When you find someone on the website, you have to read their profile. Then you have to read through their references. Then you need to read about their couch, apartment location and any rules they have concerning staying there. It’s not an option, it’s a requirement. If you send a request to someone who’s profile you haven’t read, it shows, and you’ll either be denied or end up somewhere you’re not prepared to be. Either way, it’s much better to just read a potential host’s profile thoroughly before contacting them. You’re staying with a probably really awesome stranger, but even so, do your research.

It’s an Exchange

How would you feel if someone walked into your house, used your toilet paper, slept on your couch, ignored you throughout the morning and then left? Couchsurfing is not a free hotel. While money is off the table, you’re still expected to give something to your host in exchange for their time and hospitality. Think a small magnet from your last destination, a recipe from your home country, a note of appreciation or just a willingness to always wash the dishes are often well-accepted. Couchsurfing has a “Teach, Learn, Share” section of their profile that asks you to describe what you could teach or share with someone hosting you, and what you’re interested in learning. For most people, good conversation and some stories are enough, though in truth it’s just about the effort. I personally like to keep notecards with a photograph of Pittsburgh on them and write small thank-yous on the day I leave, or bring a bottle of wine from the region I’m coming from. Intangible or otherwise, you need to give something back to your host.

What You Save in Money, You Spend in Time

Going to Hostel World, picking out a hostel and making a reservation usually takes somewhere between five to ten minutes for me, depending on how lost my credit card is in the depths of my purse. It’s easy and your bed is guaranteed the second you click ” confirm”. When you Couchsurf, the opposite is true. While I wholeheartedly believe that the experience is worth every minute you put into it, dear golly, I have put a whole lot of minutes into finding hosts on Couchsurfing. First there’s the reading, then there’s more reading of more profiles just to be sure you found a good one. Then comes the writing of a good couch request or two. Then you wait for a response, which could come immediately or never (check those response rates before you choose someone!), and when you’re trying to surf in Europe in the middle of July, for example, you’re bound to get several rejections before finding a suitable place to stay.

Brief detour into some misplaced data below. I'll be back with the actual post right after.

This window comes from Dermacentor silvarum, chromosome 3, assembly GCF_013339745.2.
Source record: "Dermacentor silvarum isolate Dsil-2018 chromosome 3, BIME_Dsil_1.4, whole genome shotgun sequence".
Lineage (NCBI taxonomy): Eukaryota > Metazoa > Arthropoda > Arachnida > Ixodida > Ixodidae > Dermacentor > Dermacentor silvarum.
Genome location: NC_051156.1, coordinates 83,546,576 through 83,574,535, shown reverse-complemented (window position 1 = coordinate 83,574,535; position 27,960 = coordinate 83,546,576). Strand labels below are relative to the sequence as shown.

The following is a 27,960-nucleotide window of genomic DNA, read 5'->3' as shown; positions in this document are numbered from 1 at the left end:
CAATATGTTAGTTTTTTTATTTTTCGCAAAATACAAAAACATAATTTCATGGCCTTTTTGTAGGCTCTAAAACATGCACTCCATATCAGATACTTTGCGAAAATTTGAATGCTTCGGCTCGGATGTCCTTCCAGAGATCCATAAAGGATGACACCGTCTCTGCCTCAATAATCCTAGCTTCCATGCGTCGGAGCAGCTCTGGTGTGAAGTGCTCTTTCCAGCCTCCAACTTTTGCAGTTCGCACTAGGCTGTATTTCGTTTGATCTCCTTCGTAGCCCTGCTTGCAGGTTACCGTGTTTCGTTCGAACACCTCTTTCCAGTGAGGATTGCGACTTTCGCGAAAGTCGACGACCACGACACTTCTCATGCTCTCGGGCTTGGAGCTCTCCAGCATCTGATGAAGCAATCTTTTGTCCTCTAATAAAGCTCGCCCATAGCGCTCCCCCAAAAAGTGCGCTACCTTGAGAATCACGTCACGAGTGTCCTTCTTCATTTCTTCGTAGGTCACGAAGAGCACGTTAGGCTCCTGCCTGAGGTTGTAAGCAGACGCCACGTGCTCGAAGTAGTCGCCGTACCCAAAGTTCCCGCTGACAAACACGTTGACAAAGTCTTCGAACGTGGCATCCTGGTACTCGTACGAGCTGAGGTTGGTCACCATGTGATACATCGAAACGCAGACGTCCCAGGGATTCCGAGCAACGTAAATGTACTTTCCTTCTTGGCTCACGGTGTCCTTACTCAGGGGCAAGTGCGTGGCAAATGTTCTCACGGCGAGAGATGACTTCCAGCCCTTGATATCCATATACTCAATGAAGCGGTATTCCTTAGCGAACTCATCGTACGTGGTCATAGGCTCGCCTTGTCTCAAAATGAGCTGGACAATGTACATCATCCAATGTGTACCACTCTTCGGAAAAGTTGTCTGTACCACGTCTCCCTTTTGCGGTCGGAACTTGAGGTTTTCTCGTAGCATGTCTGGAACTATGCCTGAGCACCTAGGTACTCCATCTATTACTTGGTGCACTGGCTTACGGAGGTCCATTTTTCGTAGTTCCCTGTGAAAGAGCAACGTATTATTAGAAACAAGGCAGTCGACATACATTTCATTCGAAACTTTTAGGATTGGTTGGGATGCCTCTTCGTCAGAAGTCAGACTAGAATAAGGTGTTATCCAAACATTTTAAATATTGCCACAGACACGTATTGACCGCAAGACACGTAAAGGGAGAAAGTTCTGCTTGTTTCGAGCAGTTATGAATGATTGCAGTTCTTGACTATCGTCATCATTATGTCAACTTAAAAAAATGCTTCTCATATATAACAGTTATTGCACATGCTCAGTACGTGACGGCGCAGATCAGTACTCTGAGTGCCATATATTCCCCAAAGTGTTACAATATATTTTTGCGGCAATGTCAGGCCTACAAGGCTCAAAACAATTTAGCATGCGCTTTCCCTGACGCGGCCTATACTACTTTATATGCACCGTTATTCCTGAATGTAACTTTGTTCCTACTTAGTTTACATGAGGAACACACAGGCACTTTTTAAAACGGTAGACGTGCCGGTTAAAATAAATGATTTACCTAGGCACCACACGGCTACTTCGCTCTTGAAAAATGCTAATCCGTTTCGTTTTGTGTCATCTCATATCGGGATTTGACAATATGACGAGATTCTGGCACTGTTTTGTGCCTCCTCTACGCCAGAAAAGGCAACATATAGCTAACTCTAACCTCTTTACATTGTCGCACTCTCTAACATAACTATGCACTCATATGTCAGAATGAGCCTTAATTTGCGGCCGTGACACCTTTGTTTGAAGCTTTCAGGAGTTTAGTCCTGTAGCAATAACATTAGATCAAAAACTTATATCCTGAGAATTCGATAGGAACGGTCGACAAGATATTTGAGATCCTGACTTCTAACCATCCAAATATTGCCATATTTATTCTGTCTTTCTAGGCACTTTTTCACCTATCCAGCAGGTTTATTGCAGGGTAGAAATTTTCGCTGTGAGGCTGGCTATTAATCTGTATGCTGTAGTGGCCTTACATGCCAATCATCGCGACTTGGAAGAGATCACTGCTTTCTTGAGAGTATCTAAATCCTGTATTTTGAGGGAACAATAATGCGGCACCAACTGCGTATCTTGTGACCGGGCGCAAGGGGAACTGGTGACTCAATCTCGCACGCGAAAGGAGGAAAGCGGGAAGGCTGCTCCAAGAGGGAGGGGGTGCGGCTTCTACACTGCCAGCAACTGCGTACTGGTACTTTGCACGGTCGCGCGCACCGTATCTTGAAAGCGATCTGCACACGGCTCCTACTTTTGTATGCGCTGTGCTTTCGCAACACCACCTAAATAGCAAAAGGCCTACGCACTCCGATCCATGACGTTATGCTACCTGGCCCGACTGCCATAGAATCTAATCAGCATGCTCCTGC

All in all, sometimes Couchsurfing takes forever. And if you’re traveling on a more fast-paced trip, one or two days in each city, it may not be worth it to you to spend an hour or two daily on the Internet, trying to find your next place to stay, when you could be out soaking up your current destination. Whatever your circumstances, it’s important to know that Couchsurfing is going to take you a lot of time and weigh that into your decision.

You Will Live Like a Local

On one hand, this can be an amazing experience to see what people really live like in cities all over the world. On the other hand, they may not live as well as you’re accustomed to and this may mean grungy bathrooms, tiny kitchens and less than beautiful apartment complexes with way too many stairs. One time my host didn’t have air conditioning, and I sweat buckets in a windowless room and in the heat of summer for two nights straight. But I didn’t complain because she was sleeping in the same house with the same temperature, and it was part of her everyday life. Just know that when someone welcomes you into their home, it’s not always roses, but it will be authentic.

Some People Want Sex

I know, I know. Nobody wants to hear about this, least of all my mother. But it’s been talked about before, and it’s a fact of life that some people use Couchsurfing as a way to have exotic one night stands. I can firmly say that I’ve encountered no such unsolicited situations myself, over three years and about 30 different hosts, a third of them men. But it’s something women and men alike have to watch out for, and some Couchsurfers have even deleted their profile over. This usually happens more in man-centric cultures, though that’s not to say you shouldn’t keep an eye out for it surfing in the West as well. You can easily tell what someone’s intentions are, though. Just read through reviews people have left for one another and you’ll quickly find real people who are in it for the cultural exchange of ideas, not fluids.

R.E.S.P.E.C.T.